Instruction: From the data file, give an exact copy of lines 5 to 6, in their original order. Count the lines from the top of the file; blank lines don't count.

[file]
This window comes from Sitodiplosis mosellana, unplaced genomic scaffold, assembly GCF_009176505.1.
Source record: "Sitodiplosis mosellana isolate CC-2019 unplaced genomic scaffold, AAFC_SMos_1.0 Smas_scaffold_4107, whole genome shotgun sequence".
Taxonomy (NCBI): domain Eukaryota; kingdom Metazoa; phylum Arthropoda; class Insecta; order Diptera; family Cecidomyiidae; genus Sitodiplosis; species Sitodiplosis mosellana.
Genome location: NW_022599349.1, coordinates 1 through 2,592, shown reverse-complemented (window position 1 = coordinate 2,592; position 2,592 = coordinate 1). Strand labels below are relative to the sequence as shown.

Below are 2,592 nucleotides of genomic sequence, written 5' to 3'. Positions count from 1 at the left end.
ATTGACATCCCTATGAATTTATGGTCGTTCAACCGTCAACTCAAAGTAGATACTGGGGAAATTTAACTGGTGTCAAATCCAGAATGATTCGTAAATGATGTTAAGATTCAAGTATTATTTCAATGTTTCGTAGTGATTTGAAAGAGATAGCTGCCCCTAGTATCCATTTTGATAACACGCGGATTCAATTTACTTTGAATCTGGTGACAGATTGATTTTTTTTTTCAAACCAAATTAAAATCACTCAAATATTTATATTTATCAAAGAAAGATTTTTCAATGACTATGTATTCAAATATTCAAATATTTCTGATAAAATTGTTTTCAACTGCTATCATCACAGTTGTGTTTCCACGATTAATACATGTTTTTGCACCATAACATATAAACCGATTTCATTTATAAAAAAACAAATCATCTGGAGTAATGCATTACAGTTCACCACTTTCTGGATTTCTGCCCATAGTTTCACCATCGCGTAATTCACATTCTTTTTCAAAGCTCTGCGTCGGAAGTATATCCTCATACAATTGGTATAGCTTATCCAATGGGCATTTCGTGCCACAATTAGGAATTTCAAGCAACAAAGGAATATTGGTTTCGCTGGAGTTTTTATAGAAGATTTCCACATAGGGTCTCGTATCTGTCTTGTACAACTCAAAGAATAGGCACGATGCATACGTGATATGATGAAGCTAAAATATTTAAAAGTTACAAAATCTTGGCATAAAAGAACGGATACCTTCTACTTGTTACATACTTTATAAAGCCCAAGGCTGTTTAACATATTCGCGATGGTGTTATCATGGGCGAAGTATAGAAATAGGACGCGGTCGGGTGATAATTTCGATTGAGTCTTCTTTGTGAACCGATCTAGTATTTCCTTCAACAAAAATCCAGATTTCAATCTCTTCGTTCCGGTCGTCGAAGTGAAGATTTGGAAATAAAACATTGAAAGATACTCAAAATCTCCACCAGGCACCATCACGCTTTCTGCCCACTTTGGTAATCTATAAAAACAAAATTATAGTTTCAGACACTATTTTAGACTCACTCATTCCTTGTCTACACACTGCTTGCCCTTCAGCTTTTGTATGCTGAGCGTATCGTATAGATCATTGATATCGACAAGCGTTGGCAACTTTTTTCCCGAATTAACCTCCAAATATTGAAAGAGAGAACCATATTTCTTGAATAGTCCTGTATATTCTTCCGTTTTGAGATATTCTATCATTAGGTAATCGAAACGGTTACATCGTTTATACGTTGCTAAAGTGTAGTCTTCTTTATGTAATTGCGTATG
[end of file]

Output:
Below are 2,592 nucleotides of genomic sequence, written 5' to 3'. Positions count from 1 at the left end.
ATTGACATCCCTATGAATTTATGGTCGTTCAACCGTCAACTCAAAGTAGATACTGGGGAAATTTAACTGGTGTCAAATCCAGAATGATTCGTAAATGATGTTAAGATTCAAGTATTATTTCAATGTTTCGTAGTGATTTGAAAGAGATAGCTGCCCCTAGTATCCATTTTGATAACACGCGGATTCAATTTACTTTGAATCTGGTGACAGATTGATTTTTTTTTTCAAACCAAATTAAAATCACTCAAATATTTATATTTATCAAAGAAAGATTTTTCAATGACTATGTATTCAAATATTCAAATATTTCTGATAAAATTGTTTTCAACTGCTATCATCACAGTTGTGTTTCCACGATTAATACATGTTTTTGCACCATAACATATAAACCGATTTCATTTATAAAAAAACAAATCATCTGGAGTAATGCATTACAGTTCACCACTTTCTGGATTTCTGCCCATAGTTTCACCATCGCGTAATTCACATTCTTTTTCAAAGCTCTGCGTCGGAAGTATATCCTCATACAATTGGTATAGCTTATCCAATGGGCATTTCGTGCCACAATTAGGAATTTCAAGCAACAAAGGAATATTGGTTTCGCTGGAGTTTTTATAGAAGATTTCCACATAGGGTCTCGTATCTGTCTTGTACAACTCAAAGAATAGGCACGATGCATACGTGATATGATGAAGCTAAAATATTTAAAAGTTACAAAATCTTGGCATAAAAGAACGGATACCTTCTACTTGTTACATACTTTATAAAGCCCAAGGCTGTTTAACATATTCGCGATGGTGTTATCATGGGCGAAGTATAGAAATAGGACGCGGTCGGGTGATAATTTCGATTGAGTCTTCTTTGTGAACCGATCTAGTATTTCCTTCAACAAAAATCCAGATTTCAATCTCTTCGTTCCGGTCGTCGAAGTGAAGATTTGGAAATAAAACATTGAAAGATACTCAAAATCTCCACCAGGCACCATCACGCTTTCTGCCCACTTTGGTAATCTATAAAAACAAAATTATAGTTTCAGACACTATTTTAGACTCACTCATTCCTTGTCTACACACTGCTTGCCCTTCAGCTTTTGTATGCTGAGCGTATCGTATAGATCATTGATATCGACAAGCGTTGGCAACTTTTTTCCCGAATTAACCTCCAAATATTGAAAGAGAGAACCATATTTCTTGAATAGTCCTGTATATTCTTCCGTTTTGAGATATTCTATCATTAGGTAATCGAAACGGTTACATCGTTTATACGTTGCTAAAGTGTAGTCTTCTTTATGTAATTGCGTATG